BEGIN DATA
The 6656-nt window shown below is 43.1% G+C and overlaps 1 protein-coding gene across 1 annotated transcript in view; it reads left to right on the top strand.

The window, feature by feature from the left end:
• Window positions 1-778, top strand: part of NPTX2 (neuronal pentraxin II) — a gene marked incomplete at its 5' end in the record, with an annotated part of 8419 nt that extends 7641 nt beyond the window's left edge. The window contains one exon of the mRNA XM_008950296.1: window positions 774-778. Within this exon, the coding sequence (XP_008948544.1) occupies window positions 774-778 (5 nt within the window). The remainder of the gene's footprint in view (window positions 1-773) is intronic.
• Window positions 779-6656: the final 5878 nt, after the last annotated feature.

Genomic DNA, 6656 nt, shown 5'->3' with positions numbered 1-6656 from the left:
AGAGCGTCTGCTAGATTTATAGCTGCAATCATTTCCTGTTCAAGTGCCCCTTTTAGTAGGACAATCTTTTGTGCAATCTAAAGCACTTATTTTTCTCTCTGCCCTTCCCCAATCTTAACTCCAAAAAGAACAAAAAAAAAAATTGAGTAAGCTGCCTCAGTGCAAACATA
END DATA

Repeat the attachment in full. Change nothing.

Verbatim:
The 6656-nt window shown below is 43.1% G+C and overlaps 1 protein-coding gene across 1 annotated transcript in view; it reads left to right on the top strand.

The window, feature by feature from the left end:
• Window positions 1-778, top strand: part of NPTX2 (neuronal pentraxin II) — a gene marked incomplete at its 5' end in the record, with an annotated part of 8419 nt that extends 7641 nt beyond the window's left edge. The window contains one exon of the mRNA XM_008950296.1: window positions 774-778. Within this exon, the coding sequence (XP_008948544.1) occupies window positions 774-778 (5 nt within the window). The remainder of the gene's footprint in view (window positions 1-773) is intronic.
• Window positions 779-6656: the final 5878 nt, after the last annotated feature.

Genomic DNA, 6656 nt, shown 5'->3' with positions numbered 1-6656 from the left:
AGAGCGTCTGCTAGATTTATAGCTGCAATCATTTCCTGTTCAAGTGCCCCTTTTAGTAGGACAATCTTTTGTGCAATCTAAAGCACTTATTTTTCTCTCTGCCCTTCCCCAATCTTAACTCCAAAAAGAACAAAAAAAAAAATTGAGTAAGCTGCCTCAGTGCAAACATA